A Broadcasting Legend Calls Time On Wimbledon

By Lee Stanley

Winner of the French Open in 1976 and of fourteen tour titles during a 12-year career with a highest ranking of 3, Sue Barker is arguably one of Great Britain’s most successful tennis players. However, she is probably better known to younger fans as the face of tennis coverage on British television.

Sue Barker has transported millions from their living rooms, via BBC television, onto the hallowed courts of Wimbledon for 22 years. That’s over a quarter of the 85 years that the Championships have been broadcast by the network.

Sue joined the BBC in 1993 following stints on Australian television and Sky Sports. In addition to tennis, she has worked on racing, athletics, Olympic, Paralympic and Commonwealth Games, and Sports Personality of the Year. Sue recently presented her final Queen’s Club Championships, and also brought us the ATP Tour Finals from London as well as many of Great Britain’s Davis Cup ties.

Sue Barker will be remembered for emotional interviews with Andy Murray on winning the 2013 and 2016 Championships, for her expert filling during rain delays before the roof was installed, and moonlighting as a continuity announcer, expertly guiding viewers across two channels at once while dashing between Centre and No. 1 Courts.

Host of A Question of Sport for 24 years, until an arguably unsuccessful revamp saw her replaced in 2020, Sue is now 66 years old. While it would be natural for someone of such an age to consider retirement, one has to wonder if she has slowly and subtly felt pushed away in favour of younger, fresher talent.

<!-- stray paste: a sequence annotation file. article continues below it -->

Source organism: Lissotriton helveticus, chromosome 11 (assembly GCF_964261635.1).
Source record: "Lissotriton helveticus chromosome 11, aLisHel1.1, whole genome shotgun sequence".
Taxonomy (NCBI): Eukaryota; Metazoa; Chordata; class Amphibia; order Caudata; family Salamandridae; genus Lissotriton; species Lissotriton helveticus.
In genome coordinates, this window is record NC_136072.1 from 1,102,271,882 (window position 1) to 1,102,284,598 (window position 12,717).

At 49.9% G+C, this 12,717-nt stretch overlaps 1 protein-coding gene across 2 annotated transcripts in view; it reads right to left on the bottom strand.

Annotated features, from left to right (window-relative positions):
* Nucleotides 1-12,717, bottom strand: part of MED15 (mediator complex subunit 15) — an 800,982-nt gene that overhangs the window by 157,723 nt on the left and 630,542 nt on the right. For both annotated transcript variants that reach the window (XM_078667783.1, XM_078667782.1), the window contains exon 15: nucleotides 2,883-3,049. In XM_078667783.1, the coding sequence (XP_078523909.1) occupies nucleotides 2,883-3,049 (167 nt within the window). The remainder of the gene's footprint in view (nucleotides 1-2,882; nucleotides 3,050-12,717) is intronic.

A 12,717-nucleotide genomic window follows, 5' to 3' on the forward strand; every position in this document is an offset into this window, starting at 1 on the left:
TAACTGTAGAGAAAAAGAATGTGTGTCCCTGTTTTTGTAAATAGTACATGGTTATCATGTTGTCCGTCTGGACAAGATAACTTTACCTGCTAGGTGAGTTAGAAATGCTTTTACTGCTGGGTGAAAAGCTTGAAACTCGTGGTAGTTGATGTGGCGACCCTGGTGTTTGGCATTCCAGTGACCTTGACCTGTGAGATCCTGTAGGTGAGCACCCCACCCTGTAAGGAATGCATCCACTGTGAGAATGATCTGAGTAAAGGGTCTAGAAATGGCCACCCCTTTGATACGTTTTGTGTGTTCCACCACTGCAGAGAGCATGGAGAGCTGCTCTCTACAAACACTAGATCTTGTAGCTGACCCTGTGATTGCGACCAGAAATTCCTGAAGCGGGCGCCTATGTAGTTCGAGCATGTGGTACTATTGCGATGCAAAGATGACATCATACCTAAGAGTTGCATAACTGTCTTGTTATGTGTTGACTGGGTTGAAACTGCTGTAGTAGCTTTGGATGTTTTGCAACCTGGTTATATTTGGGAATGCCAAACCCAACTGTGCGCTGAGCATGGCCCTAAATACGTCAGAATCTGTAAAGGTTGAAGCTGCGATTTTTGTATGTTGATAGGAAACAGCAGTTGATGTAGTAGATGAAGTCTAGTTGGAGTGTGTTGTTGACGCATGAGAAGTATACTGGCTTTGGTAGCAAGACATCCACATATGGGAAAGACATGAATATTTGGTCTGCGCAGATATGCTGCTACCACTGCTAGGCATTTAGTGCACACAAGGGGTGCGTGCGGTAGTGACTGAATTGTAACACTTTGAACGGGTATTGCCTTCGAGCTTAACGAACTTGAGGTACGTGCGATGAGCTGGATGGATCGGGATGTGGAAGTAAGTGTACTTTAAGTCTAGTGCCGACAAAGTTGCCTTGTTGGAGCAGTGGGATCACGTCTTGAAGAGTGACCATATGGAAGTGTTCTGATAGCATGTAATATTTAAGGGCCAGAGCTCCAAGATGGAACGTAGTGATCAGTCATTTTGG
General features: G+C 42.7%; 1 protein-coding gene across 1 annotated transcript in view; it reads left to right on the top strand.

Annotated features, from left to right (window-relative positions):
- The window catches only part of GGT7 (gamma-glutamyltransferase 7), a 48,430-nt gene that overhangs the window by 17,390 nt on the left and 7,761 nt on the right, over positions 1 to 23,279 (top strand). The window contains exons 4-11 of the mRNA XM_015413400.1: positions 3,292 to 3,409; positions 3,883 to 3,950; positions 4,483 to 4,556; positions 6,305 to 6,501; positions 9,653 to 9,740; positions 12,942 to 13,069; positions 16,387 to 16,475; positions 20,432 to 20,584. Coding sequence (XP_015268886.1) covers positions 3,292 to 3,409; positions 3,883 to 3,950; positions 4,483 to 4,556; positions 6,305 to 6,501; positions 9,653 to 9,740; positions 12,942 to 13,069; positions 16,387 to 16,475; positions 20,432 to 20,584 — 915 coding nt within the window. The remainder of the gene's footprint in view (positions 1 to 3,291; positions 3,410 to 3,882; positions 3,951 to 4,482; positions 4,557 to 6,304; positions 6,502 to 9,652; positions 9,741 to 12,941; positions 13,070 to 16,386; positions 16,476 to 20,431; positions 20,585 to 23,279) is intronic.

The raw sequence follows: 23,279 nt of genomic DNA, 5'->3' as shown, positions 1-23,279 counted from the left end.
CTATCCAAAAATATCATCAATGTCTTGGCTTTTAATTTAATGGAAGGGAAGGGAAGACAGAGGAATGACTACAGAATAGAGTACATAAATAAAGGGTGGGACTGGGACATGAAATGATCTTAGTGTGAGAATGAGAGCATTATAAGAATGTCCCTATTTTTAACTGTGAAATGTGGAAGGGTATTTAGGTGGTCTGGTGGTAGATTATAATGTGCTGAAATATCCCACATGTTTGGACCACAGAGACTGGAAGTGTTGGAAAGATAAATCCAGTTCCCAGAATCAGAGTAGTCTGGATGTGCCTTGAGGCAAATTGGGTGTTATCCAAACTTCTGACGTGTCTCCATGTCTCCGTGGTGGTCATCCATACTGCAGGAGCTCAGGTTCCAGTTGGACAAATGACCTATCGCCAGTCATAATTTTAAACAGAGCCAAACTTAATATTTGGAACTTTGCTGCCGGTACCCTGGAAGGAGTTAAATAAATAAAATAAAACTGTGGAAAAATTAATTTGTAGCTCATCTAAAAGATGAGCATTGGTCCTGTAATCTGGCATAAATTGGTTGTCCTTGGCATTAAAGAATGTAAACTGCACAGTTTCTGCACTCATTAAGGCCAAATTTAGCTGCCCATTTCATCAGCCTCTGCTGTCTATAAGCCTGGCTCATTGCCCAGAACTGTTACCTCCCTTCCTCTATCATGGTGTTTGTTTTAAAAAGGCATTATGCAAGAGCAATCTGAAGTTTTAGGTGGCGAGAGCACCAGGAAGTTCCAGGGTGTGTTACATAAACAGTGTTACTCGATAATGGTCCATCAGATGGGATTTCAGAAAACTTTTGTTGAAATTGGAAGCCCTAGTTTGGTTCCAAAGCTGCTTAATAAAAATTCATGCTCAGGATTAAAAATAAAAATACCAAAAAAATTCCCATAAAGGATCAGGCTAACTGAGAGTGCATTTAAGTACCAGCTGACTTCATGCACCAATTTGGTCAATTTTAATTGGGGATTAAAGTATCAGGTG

Any sense of this sentiment is not being displayed publicly. Sue will get the send off she deserves with prime-time coverage bumped up to BBC One every day of her final Championships. She will be missed by tennis die-hards and drop-ins alike, and many will consider her irreplaceable. But tennis never ends. Someone new will take over the biggest job in tennis broadcasting from 2023’s Championships.

The favourite to succeed Sue is someone who will be more familiar to cricket fans. Isa Guha gets a head start over anyone else by co-anchoring this year’s Wimbledon coverage. She will open proceedings on the outer courts each morning on BBC Two before Sue introduces the showcase matches later on BBC One.

Other names are already flying around social media. Two stand-out fan favourites are Catherine Whitaker and Marcus Buckland, the friendly and knowledgeable all-year-round anchors of Prime Video’s excellent coverage. With the streaming service reportedly about to lose the US Open to Sky and the ATP and WTA Tour rights up for negotiation before the end of 2023, this might be the next logical step for both.

Many of the broadcasters currently involved in the BBC’s coverage of Wimbledon have been suggested for the top job, and while some of them have experience in front of the camera, most are well established in commentary or analysis roles than presenting. The BBC will probably want someone who is seen as a BBC person rather than a freelancer to be their new face of tennis, potentially for many years to come.

Versatile like Sue, Clare Balding is their next most experienced live tennis presenter — she also presents their coverage of Eastbourne — and it’s likely that she will retain her current role if she is not promoted.

Two not to be ignored are Kat Downes, who has presented sport on BBC News and highlights of the Australian Open, as well as commentated on Wimbledon, and Lee McKenzie, who is best known for her work in motorsport and rugby coverage, but has experience as Centre Court most-match interviewer and reporter.

Whoever comes in, they will have big shoes to fill. As for Sue Barker, it would not be a surprise to see her invited back to BBC Sport as an occasional pundit and guest on other shows, so hopefully this will not be the last we see of her on our screens. 


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